Humans think ALL the time – it’s a side effect of being alive. You’re simply more aware of your thoughts when you’re meditating because you’re not distracted by anything else. (FYI: research suggests that humans have around 6,000 thoughts a day.)
The goal of meditation isn’t to stop thinking, it’s to be unattached to your thoughts in the same way you relate to a TV that’s on while you’re doing something else. The noise happens, but it goes over your head because your attention is elsewhere. This is exactly how to approach meditation, and you can do this by following step two of the process: choose an engaging ‘object’ to focus on throughout your meditation.
The ‘object’ you choose to focus on should come down to what you prefer. Some people find it easiest to repeat a mantra over and over again and make this the object of their focus. Others like to focus on the sound or feeling of their breath moving in and out of their body. More tactile people can find it helpful to put their hand on their pulse, heart or abdomen, and feel that body part move with each heartbeat or each breath.
Try the different methods and see which works best for you.
Once you’ve found an ‘object’ of focus you like, keep your attention on it throughout your meditation, but keep this light. If you find yourself breathing in and out in a forced manner, shouting a mantra or repeating it frantically internally, or pressing down on a body part instead of lightly touching it, you’re trying too hard.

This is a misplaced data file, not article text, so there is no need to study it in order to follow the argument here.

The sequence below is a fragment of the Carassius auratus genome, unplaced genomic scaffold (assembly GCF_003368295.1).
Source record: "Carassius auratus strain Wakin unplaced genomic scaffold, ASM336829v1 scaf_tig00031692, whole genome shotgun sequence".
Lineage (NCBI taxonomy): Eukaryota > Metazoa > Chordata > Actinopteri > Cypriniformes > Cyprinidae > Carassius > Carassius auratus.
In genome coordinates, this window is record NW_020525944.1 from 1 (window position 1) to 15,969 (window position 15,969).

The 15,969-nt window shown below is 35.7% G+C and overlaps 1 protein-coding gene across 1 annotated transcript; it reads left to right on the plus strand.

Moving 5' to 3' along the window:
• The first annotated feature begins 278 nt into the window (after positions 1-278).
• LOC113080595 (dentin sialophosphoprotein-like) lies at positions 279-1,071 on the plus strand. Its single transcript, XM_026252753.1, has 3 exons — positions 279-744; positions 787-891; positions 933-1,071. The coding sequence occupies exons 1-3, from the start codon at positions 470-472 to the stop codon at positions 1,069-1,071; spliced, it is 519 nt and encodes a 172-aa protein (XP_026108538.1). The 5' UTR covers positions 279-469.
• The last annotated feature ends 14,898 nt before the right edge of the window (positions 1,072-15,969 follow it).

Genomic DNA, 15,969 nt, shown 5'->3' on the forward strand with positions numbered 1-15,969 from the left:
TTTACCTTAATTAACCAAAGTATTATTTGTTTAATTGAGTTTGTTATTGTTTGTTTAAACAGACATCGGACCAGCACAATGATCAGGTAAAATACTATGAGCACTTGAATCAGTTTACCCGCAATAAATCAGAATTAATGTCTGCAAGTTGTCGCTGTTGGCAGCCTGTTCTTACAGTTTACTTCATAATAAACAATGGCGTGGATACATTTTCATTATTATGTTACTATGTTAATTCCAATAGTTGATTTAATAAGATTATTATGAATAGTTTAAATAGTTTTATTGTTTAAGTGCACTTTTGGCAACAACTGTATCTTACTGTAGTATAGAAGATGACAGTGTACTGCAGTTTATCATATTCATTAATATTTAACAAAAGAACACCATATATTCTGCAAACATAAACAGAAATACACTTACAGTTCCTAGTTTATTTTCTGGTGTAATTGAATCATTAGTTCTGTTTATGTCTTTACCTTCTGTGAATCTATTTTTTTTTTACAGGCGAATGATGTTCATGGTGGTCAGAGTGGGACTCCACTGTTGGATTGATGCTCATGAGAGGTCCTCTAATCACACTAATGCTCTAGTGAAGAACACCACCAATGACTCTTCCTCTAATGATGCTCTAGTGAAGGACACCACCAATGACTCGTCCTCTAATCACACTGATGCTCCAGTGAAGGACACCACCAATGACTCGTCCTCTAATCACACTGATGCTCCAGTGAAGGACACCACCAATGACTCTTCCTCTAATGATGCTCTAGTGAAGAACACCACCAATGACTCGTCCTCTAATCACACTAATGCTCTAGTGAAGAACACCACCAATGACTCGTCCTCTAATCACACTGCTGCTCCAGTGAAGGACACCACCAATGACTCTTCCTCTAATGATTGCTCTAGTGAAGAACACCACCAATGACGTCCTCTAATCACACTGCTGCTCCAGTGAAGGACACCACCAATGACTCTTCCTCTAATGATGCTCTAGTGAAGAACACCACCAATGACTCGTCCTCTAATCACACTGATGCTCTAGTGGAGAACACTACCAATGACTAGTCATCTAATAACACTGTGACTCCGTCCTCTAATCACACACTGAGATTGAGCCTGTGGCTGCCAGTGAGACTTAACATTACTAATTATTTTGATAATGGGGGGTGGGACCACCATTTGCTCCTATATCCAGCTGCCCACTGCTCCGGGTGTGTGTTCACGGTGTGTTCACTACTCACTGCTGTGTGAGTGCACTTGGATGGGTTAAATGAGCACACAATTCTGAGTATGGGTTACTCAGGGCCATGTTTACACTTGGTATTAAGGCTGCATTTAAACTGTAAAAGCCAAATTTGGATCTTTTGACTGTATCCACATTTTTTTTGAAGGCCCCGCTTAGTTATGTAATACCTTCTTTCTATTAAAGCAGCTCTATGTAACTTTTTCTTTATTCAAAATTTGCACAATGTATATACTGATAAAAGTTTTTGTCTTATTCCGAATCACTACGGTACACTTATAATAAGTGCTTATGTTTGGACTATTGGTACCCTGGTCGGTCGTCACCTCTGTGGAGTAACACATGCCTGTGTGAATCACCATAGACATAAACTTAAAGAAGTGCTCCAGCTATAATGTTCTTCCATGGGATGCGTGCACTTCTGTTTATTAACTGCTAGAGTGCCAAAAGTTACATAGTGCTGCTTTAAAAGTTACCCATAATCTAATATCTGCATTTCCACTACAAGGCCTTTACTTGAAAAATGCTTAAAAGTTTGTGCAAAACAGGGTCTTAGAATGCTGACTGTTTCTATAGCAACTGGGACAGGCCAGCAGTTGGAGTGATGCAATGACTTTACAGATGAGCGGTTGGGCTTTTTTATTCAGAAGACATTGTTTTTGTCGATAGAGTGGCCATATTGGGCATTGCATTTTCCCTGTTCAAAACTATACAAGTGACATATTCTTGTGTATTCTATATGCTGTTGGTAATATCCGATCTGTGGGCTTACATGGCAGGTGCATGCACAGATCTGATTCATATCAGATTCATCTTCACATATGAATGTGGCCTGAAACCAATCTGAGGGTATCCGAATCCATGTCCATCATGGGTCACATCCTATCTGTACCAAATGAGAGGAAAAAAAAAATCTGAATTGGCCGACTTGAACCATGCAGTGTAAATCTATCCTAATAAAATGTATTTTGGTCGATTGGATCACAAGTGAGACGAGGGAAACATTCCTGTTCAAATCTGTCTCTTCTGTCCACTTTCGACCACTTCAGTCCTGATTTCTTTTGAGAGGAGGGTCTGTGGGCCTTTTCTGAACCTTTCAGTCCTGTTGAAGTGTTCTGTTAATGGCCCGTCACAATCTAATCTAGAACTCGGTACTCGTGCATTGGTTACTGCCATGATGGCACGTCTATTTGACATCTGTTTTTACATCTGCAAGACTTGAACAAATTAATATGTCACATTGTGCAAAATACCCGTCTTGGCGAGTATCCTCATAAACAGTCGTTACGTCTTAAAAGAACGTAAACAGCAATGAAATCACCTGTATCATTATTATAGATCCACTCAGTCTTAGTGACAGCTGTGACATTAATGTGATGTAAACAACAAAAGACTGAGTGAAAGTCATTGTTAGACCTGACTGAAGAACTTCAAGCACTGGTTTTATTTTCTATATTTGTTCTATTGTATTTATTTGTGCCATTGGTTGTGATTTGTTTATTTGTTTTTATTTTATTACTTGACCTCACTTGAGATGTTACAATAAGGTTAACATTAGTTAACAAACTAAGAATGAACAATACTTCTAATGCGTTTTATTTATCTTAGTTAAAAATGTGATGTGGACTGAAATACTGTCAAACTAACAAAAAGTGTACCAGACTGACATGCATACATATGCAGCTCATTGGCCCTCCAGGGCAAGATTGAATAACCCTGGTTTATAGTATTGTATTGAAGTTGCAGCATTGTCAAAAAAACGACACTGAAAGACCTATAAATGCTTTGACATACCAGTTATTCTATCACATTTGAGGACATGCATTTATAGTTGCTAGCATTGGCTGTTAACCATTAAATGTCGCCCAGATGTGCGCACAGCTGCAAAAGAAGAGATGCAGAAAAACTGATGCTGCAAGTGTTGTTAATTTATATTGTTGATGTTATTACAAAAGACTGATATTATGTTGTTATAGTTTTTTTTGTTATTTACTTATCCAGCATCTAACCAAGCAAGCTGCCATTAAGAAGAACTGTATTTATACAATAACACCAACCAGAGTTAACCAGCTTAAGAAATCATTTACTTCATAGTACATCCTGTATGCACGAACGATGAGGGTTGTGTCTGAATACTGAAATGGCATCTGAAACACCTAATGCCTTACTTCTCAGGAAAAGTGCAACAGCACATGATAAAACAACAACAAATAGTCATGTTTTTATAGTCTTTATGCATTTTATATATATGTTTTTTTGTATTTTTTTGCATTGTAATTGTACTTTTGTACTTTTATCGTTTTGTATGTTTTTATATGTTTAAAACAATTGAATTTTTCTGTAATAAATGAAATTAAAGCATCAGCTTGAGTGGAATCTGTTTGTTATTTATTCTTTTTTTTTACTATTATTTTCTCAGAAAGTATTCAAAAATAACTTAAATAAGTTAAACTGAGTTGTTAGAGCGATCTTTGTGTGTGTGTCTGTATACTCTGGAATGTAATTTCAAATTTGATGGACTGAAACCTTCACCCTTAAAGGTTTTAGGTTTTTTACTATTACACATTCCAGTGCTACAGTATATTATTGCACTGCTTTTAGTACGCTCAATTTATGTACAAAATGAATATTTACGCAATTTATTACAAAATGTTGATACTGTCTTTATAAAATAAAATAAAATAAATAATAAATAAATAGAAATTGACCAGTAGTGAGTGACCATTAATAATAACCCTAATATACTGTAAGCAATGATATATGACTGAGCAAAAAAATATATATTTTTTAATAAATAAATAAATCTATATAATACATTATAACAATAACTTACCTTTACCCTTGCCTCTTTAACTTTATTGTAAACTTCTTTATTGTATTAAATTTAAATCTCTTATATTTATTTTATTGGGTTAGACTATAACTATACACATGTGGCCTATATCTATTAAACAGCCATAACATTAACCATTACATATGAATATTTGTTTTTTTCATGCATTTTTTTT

And if you find yourself so relaxed you forget to repeat your mantra or watch your breath, try grasping the object a little tighter. This is the best way to stop your mind from wandering during meditation that we’ve found so far.
How to get the most out of meditation
The final step to successfully meditating when you can’t stop thinking is to manage your expectations.
Firstly, remember that meditation is called a practice for a reason – it takes time and work. Some days it will feel effortless and you’ll soar into a zen zone with no problem, but on most days you’ll spend the whole session drifting into thoughts and reminding yourself to focus on your ‘object’. The key here is to be nonchalant about the whole thing instead of beating yourself up for not doing better.
Remember: you aren’t meditating to become amazing at meditating, you’re meditating to improve your life experience – whether that’s feeling calmer, happier or clear-minded. As long as you start to notice positive changes in these areas over time (and they will be small changes that add up over time) you’re good. You don’t need to be able to be detached from your thoughts for 5, 10 or 30 minutes straight every time you meditate. Many experienced meditators still only enjoy a few seconds of true stillness at a time during their meditation sessions.
But take care to not take things to the other extreme. To get the most out of meditation, you’ll need to exercise some discipline. This means making it a daily practice (no excuses) and doing it properly (it’s a bit like brushing your teeth – you need to do it thoroughly and often to get the full benefits). So, yes, you want to be easy-going about your meditation sessions, but that doesn’t mean letting them turn into a daydreaming or ruminating session – which they will if you sit back and let the thoughts run riot. Instead, stay relaxed but focused. If you find yourself attaching to thoughts and letting them suck you in, acknowledge it by saying ‘thinking’ and return your focus on your ‘object’.